Framework to help integrate social sciences into neglected tropical disease interventions
It has long been argued that social science perspectives have a great deal to offer the world of global public health. A new paper, published this week in PLOS Neglected Tropical Diseases, lays out an accessible and actionable socio-anthropological framework for understanding the effectiveness factors of neglected tropical disease (NTD) interventions.
While strides have been made in integrating socio-anthropologists into NTD research programs, progress is slow and uneven. The question of how to bring existing interventions to scale, embed them successfully in health systems, and ensure that they reach their full potential in diverse local settings, remains a challenge and could be informed by socio-anthropological approaches.
In the new paper, Kevin Louis Bardosh, of the University of Florida, USA, describes a framework that was developed after analyzing three large-scale NTD intervention studies undertaken in Eastern Africa, from 2010 to 2013: one to eliminate rabies in Tanzania; sleeping sickness control in Uganda; and the prevention of parasitic worms in Zambia. The effectiveness of each intervention was analyzed with respect to issues of coverage, adoption, participation, and the use of health technologies.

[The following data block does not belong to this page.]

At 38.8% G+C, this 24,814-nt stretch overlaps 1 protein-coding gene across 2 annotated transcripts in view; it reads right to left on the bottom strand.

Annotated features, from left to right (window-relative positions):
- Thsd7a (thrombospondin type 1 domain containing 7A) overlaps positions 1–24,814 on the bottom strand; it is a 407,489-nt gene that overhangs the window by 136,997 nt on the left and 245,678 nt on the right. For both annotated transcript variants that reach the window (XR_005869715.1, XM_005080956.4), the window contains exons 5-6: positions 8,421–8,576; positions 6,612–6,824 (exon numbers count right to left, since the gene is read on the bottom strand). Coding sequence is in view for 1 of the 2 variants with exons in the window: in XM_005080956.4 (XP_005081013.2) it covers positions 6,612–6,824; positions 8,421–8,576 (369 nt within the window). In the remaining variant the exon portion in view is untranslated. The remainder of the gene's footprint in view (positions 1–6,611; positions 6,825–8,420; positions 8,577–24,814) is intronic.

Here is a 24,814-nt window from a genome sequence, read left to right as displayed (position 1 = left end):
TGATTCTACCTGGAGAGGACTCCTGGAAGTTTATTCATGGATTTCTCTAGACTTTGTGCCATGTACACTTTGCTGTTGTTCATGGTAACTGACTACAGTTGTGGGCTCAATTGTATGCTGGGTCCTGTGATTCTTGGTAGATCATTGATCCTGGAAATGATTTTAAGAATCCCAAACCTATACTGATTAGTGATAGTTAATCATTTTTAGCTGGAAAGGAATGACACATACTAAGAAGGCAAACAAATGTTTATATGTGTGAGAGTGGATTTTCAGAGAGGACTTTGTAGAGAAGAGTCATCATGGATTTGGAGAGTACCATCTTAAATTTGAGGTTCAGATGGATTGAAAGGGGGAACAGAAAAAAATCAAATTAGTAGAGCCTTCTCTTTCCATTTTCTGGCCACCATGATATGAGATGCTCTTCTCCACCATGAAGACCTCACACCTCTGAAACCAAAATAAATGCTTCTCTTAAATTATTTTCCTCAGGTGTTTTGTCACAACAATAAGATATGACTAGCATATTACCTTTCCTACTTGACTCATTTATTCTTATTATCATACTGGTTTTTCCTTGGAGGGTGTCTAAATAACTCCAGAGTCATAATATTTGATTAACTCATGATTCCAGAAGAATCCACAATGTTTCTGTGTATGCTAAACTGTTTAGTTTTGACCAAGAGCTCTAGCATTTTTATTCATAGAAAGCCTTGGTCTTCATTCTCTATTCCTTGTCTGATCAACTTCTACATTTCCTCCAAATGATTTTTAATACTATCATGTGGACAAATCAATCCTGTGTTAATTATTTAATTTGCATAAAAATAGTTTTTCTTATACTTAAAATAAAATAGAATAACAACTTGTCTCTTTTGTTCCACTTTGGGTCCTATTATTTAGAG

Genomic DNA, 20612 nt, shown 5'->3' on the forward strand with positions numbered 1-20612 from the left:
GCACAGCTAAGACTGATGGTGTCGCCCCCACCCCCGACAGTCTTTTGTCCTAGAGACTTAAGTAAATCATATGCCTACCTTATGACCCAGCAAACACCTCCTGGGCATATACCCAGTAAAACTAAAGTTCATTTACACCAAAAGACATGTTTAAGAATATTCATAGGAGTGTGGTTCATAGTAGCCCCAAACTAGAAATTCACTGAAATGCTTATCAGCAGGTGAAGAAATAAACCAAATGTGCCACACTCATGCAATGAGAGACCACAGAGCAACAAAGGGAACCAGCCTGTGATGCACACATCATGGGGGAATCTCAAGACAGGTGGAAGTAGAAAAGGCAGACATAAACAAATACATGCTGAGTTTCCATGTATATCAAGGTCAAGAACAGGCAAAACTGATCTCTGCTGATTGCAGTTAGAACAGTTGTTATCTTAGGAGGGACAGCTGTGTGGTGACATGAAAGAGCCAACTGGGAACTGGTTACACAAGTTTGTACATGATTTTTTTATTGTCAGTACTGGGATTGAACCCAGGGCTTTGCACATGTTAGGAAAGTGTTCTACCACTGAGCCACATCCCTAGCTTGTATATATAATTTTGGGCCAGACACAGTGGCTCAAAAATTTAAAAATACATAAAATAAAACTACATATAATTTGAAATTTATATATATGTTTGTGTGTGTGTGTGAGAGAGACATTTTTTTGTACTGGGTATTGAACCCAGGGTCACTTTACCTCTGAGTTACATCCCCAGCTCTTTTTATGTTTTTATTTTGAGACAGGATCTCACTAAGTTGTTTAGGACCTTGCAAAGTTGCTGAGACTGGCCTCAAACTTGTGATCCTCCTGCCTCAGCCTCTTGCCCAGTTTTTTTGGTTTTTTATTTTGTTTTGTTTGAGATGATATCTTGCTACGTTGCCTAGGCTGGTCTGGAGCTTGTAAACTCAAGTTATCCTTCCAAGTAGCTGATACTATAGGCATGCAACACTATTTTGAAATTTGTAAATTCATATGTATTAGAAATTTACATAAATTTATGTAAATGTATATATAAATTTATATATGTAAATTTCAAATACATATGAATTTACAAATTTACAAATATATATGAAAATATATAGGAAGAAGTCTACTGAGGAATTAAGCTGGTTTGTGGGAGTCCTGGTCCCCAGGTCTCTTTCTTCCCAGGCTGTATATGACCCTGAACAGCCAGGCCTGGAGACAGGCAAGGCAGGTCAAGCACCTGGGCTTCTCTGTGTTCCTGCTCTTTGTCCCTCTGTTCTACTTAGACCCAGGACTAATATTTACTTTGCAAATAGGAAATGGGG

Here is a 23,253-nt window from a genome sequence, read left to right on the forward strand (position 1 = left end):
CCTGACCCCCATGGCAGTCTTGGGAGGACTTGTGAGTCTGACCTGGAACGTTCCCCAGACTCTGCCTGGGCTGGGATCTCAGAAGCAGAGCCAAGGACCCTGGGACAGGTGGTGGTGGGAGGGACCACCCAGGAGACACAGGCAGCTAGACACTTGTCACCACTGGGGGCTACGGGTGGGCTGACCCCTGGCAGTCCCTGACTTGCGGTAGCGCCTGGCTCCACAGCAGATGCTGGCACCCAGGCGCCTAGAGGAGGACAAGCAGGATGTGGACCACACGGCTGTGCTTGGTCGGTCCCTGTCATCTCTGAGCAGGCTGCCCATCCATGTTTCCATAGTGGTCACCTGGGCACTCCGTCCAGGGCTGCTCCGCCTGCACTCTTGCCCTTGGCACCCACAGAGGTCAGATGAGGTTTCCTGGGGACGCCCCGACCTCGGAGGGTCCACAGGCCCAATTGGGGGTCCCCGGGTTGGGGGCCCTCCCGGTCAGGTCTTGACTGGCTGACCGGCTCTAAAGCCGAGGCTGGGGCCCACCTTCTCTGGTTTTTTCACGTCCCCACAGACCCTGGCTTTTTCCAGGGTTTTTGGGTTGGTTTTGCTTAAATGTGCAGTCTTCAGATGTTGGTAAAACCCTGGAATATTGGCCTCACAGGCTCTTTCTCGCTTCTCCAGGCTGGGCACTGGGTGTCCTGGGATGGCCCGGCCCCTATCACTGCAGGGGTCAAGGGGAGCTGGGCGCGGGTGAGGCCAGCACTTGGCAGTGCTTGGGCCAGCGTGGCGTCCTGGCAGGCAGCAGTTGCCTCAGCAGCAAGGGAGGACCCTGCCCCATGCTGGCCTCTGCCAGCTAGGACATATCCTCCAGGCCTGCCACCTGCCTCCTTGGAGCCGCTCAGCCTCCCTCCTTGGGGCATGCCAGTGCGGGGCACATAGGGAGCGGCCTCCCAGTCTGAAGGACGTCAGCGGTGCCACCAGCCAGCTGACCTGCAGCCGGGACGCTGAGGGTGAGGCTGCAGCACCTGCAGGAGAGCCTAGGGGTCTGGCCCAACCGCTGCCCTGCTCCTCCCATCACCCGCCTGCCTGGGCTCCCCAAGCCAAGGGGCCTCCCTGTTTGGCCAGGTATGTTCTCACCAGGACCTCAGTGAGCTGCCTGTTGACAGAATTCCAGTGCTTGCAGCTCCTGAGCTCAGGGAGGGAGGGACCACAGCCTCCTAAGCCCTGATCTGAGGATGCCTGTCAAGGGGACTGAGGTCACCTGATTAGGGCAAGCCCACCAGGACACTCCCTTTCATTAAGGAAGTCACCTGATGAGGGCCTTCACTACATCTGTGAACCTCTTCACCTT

The coverage achieved by the three interventions studied was low in all cases, but Bardosh argues that it could have been increased by modest changes in operational plans. He describes a framework with five intervention domains for NTD researchers to think about—terrain, or seasonality and geographic variability; community agency; the strategies and incentives of field staff; the socio-materiality of technology; and the governance of interventions. In each case, giving special attention to the socio-anthropology of these domains, and seeking out information on questions of implementation, can help NTD interventions succeed.
"The way we think about the world influences the way we approach social problems like disease and poverty," Bardosh writes. "In global health and in NTD control, intervening is a social and political act, one that extends biomedicine, public health and development from the center to the periphery."